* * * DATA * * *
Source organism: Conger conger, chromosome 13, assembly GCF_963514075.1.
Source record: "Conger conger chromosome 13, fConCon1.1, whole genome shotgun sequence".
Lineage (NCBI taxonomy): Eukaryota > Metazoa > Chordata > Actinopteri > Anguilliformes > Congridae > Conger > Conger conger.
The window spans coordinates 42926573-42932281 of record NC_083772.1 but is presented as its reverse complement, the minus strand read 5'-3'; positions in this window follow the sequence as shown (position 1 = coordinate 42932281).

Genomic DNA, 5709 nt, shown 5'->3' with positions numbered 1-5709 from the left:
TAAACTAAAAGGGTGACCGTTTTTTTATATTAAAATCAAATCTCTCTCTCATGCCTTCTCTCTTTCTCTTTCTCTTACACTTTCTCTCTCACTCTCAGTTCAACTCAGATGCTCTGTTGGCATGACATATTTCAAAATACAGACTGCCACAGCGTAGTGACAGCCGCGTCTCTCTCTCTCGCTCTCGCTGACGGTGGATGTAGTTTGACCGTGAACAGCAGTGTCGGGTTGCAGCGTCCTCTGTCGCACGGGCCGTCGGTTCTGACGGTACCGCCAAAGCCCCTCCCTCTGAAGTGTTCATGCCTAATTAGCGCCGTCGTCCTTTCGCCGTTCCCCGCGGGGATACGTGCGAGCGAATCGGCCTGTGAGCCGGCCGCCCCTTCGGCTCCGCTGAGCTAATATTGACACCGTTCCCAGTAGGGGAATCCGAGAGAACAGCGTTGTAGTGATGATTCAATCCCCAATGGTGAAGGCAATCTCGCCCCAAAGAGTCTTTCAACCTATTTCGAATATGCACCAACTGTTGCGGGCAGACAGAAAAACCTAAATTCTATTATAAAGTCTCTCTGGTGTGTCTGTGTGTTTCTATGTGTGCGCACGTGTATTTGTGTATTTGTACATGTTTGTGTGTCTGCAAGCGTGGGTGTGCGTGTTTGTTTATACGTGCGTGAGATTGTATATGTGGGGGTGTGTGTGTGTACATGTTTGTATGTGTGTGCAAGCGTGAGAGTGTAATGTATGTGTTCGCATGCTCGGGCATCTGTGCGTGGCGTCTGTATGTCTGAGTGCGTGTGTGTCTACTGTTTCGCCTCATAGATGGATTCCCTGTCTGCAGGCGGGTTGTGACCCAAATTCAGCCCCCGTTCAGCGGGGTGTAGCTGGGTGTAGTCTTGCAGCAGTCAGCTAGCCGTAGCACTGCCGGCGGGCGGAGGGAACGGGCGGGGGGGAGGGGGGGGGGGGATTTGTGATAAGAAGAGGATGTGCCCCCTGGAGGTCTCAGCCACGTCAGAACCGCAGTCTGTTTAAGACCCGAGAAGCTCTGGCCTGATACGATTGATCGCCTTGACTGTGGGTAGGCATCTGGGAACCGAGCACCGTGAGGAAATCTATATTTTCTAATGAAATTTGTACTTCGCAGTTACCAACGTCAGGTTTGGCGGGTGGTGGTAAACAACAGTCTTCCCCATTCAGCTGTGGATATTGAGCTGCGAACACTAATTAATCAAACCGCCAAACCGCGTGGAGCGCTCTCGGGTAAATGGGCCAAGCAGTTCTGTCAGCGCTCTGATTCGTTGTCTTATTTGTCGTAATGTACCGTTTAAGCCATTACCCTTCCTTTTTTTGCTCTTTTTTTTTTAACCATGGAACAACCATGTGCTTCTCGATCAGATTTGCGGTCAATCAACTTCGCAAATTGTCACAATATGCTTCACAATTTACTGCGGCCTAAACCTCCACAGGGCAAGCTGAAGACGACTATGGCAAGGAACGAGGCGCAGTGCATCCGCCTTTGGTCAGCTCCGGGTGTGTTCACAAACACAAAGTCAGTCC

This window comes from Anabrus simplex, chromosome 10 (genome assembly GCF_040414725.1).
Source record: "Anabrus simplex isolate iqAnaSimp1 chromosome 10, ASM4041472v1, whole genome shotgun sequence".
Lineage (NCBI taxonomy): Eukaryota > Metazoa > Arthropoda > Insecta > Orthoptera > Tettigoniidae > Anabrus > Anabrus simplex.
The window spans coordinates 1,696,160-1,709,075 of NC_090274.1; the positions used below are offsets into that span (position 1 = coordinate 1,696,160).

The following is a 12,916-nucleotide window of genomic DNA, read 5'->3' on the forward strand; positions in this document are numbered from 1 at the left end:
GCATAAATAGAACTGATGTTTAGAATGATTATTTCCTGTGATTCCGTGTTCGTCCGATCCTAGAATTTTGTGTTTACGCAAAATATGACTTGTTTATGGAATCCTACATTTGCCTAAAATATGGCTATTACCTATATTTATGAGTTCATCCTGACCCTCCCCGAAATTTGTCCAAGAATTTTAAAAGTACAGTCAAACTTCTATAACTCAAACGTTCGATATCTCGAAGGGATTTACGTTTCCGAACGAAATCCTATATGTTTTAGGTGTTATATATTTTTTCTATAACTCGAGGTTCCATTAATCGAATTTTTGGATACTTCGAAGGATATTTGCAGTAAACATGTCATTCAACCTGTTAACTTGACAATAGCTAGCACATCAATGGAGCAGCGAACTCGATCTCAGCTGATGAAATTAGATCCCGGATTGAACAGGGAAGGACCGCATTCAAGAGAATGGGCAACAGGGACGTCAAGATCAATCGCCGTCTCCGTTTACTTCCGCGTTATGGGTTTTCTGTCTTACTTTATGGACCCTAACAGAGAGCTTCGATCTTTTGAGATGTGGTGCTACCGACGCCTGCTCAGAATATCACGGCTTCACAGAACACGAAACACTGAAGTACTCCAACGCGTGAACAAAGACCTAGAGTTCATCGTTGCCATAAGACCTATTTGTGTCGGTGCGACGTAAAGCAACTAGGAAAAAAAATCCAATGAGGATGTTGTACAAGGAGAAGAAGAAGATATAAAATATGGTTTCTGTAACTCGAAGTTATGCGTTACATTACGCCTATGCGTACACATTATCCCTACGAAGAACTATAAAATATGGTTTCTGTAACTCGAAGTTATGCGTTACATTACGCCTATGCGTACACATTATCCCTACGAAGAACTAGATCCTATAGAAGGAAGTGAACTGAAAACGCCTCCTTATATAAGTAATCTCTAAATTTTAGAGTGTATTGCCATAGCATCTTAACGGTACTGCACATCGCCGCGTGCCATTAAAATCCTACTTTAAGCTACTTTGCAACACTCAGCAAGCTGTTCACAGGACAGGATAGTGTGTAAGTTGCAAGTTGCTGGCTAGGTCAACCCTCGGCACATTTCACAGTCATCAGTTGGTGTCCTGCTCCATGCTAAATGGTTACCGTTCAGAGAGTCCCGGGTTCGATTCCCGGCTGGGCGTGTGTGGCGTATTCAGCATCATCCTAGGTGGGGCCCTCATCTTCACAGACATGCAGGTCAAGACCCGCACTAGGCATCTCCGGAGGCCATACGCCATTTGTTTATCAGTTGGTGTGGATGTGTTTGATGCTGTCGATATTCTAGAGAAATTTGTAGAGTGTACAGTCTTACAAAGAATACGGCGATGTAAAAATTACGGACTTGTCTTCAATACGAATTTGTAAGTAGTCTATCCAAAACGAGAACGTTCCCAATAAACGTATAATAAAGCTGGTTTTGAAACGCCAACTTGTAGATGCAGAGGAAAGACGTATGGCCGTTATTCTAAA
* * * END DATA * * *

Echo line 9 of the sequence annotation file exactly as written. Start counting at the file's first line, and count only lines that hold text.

Lineage (NCBI taxonomy): Eukaryota > Metazoa > Arthropoda > Insecta > Orthoptera > Tettigoniidae > Anabrus > Anabrus simplex.